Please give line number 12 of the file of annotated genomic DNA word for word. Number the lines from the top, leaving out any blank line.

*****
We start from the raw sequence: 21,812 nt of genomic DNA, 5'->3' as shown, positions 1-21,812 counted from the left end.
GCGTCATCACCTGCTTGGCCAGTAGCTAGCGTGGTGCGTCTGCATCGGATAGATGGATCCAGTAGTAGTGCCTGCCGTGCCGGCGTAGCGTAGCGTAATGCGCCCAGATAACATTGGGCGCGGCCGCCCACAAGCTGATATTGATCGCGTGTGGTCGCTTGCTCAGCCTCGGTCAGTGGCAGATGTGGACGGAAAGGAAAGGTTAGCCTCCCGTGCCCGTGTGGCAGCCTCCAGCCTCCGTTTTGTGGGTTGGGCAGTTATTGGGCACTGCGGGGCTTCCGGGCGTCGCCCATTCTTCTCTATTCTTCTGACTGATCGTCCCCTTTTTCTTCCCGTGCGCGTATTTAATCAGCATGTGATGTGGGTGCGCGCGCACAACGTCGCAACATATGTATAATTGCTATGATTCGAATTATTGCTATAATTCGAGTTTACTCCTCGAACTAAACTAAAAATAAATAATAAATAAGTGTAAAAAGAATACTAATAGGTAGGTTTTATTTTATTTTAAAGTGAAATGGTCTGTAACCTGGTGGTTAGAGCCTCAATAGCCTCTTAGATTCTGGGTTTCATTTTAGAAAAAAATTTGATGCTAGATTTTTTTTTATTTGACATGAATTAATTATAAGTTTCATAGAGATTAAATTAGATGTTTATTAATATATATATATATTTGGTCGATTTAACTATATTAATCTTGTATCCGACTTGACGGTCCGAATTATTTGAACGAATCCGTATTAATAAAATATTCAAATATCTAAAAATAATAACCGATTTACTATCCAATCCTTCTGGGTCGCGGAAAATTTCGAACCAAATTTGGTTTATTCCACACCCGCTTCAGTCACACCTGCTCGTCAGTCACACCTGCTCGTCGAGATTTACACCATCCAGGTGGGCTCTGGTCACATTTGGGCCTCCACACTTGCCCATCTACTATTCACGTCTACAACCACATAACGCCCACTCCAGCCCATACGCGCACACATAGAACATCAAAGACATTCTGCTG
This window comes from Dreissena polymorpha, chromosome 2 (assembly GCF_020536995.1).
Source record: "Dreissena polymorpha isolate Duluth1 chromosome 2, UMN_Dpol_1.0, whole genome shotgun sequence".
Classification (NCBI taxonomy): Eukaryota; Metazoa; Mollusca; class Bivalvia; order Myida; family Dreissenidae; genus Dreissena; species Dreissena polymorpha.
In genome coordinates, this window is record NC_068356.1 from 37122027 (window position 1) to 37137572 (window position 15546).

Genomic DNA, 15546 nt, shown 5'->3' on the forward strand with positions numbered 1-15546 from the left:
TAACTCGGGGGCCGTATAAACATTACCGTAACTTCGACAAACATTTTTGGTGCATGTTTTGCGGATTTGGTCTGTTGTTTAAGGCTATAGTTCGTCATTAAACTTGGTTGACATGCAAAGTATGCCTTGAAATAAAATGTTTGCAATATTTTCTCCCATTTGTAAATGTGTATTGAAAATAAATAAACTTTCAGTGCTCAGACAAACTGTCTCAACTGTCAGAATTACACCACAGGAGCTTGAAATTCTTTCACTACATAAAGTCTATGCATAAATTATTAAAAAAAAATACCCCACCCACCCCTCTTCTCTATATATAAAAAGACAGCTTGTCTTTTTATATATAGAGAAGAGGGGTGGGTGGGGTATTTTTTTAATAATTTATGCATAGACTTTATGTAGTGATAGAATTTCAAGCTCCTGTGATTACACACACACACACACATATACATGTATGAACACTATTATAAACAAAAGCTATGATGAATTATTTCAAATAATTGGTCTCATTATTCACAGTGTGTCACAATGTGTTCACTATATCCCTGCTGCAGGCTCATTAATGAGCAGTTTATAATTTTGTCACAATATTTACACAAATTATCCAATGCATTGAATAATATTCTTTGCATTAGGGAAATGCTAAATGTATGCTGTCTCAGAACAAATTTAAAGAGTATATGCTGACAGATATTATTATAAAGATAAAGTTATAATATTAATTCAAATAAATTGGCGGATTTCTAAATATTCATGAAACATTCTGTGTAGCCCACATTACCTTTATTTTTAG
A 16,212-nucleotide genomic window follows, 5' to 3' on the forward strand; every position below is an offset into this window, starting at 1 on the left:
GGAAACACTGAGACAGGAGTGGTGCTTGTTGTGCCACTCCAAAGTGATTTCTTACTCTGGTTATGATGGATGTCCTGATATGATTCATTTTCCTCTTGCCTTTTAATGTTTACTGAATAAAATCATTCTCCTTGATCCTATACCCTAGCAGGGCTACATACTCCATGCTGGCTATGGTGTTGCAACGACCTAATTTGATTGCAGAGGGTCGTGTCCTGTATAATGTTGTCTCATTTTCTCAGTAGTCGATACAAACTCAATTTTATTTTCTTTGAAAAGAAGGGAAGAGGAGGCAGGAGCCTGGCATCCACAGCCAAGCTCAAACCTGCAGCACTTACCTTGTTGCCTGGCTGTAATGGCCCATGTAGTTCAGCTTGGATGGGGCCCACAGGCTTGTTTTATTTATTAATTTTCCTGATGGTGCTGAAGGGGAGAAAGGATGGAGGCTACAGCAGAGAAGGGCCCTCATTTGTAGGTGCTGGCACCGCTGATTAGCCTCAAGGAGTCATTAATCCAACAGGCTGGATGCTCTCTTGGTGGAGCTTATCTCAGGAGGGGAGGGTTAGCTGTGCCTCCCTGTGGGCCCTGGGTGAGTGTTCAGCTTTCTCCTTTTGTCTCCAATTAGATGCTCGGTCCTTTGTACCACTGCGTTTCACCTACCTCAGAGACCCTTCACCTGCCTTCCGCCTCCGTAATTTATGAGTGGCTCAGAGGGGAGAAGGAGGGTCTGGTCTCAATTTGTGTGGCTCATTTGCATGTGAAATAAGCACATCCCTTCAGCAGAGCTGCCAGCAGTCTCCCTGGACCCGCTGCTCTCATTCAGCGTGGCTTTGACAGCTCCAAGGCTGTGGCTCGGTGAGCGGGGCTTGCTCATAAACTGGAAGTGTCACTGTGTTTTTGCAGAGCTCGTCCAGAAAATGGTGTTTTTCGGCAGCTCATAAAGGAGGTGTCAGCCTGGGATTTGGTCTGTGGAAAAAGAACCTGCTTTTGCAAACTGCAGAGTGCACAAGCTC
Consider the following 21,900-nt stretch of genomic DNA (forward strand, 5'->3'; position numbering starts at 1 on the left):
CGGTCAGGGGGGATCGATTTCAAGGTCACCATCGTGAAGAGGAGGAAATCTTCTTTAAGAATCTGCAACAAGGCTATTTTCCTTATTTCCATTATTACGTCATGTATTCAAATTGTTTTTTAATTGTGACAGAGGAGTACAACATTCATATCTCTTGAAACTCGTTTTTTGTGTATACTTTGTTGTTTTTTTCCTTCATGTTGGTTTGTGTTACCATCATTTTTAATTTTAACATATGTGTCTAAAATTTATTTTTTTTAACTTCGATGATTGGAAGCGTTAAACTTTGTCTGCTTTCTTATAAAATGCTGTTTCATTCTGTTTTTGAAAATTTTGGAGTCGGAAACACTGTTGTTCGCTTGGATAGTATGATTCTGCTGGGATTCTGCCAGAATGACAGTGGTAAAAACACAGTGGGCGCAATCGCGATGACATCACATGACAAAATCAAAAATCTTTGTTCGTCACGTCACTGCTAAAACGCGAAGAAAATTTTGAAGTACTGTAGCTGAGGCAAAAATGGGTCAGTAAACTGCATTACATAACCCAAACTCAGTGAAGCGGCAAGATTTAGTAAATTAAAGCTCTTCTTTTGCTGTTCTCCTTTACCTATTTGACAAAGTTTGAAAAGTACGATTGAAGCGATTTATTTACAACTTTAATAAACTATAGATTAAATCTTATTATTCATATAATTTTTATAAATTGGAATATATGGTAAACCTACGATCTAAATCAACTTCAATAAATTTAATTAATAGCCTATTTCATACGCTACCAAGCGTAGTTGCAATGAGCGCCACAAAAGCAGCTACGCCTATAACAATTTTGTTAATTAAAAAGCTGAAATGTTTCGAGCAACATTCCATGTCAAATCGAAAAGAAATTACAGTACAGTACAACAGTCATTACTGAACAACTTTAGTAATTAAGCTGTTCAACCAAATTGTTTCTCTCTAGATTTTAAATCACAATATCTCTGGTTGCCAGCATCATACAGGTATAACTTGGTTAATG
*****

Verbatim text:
CGGTCAGGGGGGATCGATTTCAAGGTCACCATCGTGAAGAGGAGGAAATCTTCTTTAAGAATCTGCAACAAGGCTATTTTCCTTATTTCCATTATTACGTCATGTATTCAAATTGTTTTTTAATTGTGACAGAGGAGTACAACATTCATATCTCTTGAAACTCGTTTTTTGTGTATACTTTGTTGTTTTTTTCCTTCATGTTGGTTTGTGTTACCATCATTTTTAATTTTAACATATGTGTCTAAAATTTATTTTTTTTAACTTCGATGATTGGAAGCGTTAAACTTTGTCTGCTTTCTTATAAAATGCTGTTTCATTCTGTTTTTGAAAATTTTGGAGTCGGAAACACTGTTGTTCGCTTGGATAGTATGATTCTGCTGGGATTCTGCCAGAATGACAGTGGTAAAAACACAGTGGGCGCAATCGCGATGACATCACATGACAAAATCAAAAATCTTTGTTCGTCACGTCACTGCTAAAACGCGAAGAAAATTTTGAAGTACTGTAGCTGAGGCAAAAATGGGTCAGTAAACTGCATTACATAACCCAAACTCAGTGAAGCGGCAAGATTTAGTAAATTAAAGCTCTTCTTTTGCTGTTCTCCTTTACCTATTTGACAAAGTTTGAAAAGTACGATTGAAGCGATTTATTTACAACTTTAATAAACTATAGATTAAATCTTATTATTCATATAATTTTTATAAATTGGAATATATGGTAAACCTACGATCTAAATCAACTTCAATAAATTTAATTAATAGCCTATTTCATACGCTACCAAGCGTAGTTGCAATGAGCGCCACAAAAGCAGCTACGCCTATAACAATTTTGTTAATTAAAAAGCTGAAATGTTTCGAGCAACATTCCATGTCAAATCGAAAAGAAATTACAGTACAGTACAACAGTCATTACTGAACAACTTTAGTAATTAAGCTGTTCAACCAAATTGTTTCTCTCTAGATTTTAAATCACAATATCTCTGGTTGCCAGCATCATACAGGTATAACTTGGTTAATG